Since the White Sox soft-played Harper, they’re looking for their third different right fielder in three years, having already wasted time and money on Jon Jay and Nomar Mazara, and Daniel Palka’s face-plant still leaving a dent. The poor man always pays twice, and here come the White Sox shopping for a left-handed outfielder for a third time.
It’s one thing to balk at a $330 million contract, because even if the White Sox might’ve made such an investment possible with their clear-cutting of their payroll, a minority of teams swim in that end of the pool, and a couple of ’em just haven’t been cut out for it.
But if you bypass a Harper contract for the superstar premium, figuring you can get a player who’s 90 percent as good for 70 percent of the commitment, this would seem to be where Springer comes in. And if the White Sox show no meaningful interest in Springer, it further undermines the purpose of the White Sox tanking as hard as they did. There’s no point in resetting the payroll, avoiding free agency at all meaningful levels and manipulating service time of prospects in order to lock them in to team-friendly deals, only to cut corners on outside help the way the team proved it couldn’t successfully spend in free agency before (with Edwin Encarnación and Steve Cishek being the latest reminders that they’re still bad at it).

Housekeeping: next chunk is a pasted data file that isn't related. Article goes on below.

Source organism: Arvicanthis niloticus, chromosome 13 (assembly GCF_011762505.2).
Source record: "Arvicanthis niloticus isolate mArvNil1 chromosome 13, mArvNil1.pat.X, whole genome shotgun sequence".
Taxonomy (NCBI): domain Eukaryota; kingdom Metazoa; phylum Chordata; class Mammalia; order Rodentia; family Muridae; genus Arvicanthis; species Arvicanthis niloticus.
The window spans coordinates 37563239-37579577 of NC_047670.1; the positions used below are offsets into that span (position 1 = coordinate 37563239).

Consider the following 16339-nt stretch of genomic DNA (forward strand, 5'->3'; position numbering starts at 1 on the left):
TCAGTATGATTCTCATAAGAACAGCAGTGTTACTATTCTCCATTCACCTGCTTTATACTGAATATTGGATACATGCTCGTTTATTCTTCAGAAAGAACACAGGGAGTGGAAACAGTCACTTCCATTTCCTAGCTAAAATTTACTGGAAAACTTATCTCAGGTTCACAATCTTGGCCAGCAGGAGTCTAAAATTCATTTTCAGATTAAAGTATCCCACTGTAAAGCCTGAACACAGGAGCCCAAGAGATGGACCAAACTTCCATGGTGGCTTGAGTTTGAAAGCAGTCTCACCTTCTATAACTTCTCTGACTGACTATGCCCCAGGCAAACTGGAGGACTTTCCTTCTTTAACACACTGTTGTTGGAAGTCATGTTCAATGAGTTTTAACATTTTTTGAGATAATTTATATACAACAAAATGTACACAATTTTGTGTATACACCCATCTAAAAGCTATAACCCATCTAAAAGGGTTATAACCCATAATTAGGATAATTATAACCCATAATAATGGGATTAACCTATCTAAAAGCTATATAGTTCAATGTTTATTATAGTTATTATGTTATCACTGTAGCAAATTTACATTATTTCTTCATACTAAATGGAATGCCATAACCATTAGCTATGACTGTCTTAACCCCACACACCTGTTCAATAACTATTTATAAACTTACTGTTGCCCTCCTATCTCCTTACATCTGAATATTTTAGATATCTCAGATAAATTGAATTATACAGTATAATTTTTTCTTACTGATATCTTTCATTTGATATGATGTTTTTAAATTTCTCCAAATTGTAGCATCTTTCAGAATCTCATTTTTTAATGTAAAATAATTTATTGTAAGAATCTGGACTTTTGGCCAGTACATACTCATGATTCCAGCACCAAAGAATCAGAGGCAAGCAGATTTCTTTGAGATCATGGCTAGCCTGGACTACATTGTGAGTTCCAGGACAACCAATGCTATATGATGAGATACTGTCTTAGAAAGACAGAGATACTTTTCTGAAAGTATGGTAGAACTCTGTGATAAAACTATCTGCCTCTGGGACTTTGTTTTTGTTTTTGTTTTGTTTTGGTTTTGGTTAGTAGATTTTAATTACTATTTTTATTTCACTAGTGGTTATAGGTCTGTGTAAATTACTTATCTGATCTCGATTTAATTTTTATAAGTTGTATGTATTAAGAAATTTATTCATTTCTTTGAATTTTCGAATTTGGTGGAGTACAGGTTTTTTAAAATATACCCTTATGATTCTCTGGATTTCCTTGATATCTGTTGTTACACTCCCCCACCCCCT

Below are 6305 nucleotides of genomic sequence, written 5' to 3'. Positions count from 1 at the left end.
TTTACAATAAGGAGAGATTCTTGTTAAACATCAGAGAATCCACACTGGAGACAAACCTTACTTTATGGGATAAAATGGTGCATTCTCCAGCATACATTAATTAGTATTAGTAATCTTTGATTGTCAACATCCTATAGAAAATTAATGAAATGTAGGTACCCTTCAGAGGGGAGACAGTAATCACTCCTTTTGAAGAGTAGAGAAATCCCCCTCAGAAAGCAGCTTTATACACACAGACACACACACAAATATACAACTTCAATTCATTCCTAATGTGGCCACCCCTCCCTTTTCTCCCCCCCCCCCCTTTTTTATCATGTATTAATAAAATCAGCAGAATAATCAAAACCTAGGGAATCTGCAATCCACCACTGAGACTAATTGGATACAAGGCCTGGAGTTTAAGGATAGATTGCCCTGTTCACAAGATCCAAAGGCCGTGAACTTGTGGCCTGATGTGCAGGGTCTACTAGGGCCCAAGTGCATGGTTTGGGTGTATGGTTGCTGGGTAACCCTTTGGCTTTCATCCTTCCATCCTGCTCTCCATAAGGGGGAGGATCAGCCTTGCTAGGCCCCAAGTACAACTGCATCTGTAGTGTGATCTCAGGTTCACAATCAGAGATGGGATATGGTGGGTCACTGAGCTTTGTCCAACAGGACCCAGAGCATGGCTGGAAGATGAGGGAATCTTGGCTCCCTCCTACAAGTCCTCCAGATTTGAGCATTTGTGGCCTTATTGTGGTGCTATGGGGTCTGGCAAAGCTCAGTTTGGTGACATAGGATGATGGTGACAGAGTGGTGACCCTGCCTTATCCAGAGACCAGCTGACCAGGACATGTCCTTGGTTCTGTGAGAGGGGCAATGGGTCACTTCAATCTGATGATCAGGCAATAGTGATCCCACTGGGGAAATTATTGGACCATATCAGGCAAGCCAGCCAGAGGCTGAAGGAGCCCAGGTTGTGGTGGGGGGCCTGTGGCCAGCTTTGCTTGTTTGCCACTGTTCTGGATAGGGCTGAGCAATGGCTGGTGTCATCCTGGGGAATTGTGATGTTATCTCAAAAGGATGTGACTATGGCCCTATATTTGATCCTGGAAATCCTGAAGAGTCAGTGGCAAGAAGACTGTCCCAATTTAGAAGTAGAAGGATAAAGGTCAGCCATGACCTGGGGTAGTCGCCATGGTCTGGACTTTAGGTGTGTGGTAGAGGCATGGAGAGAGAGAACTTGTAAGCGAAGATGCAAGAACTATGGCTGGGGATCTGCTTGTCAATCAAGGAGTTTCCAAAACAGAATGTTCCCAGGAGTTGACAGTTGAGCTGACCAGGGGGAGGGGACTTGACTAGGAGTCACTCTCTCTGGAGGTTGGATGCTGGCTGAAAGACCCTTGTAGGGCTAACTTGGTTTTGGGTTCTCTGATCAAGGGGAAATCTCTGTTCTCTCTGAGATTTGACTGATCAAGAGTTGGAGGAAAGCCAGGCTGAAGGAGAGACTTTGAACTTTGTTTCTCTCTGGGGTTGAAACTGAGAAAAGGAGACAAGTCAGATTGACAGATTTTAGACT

If Springer wants to play center field and the Mets pay him above and beyond expectations to do so in Queens, then there’s a level where the White Sox stop making sense. But if the Sox are never in on a guy who gets paid only half of Harper’s commitment, it’s fair to question the big picture…
* * * * * * * * *
… unless Wheeler and Harper somehow become available?
There are mixed messages coming out of Philadelphia. Buster Olney reported that executives from other teams heard the Phillies were open to offers on Wheeler, who is coming off a great initial season as their prized free agent from the previous winter. Olney then got an angry call from Phillies managing general partner John Middleton, who probably protested too much in his denial:
“If they offered me Babe Ruth, I wouldn’t trade him,” John Middleton said angrily in a phone conversation, adding Ted Williams and Mike Schmidt to Ruth’s name for good measure. “I have authorized no one to have a conversation about trading him.”
Ken Rosenthal says the confusion probably stems more from a void in the Phillies’ decision-making ranks. The team demoted its general manager and hasn’t yet replaced him, leaving the interim GM and team president to discuss theoretical situations with other teams. If cost-cutting has been front of mind — and the Phillies laid off 80 front-office employees to save about $8 million — it makes sense to discuss everything.
The vehemence of Middleton’s denial is a hard one to walk back, so I’d assume that both Wheeler and Harper are staying put. If the latter were somehow to shake loose, here’s where I’ll point out that he’s left-handed, three years younger than Springer, and has no business playing center field. Might the White Sox be interested in an 11-year, $274 million deal?
Probably not. That’s why Josh scoped out the left-handed right fielders who might be available if and when Springer signs elsewhere.
(Photo by KeithAllisonPhoto.com)